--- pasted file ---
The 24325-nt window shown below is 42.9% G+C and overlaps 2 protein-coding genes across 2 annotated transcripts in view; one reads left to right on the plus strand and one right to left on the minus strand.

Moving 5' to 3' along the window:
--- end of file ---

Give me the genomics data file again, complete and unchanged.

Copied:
The 24325-nt window shown below is 42.9% G+C and overlaps 2 protein-coding genes across 2 annotated transcripts in view; one reads left to right on the plus strand and one right to left on the minus strand.

Moving 5' to 3' along the window: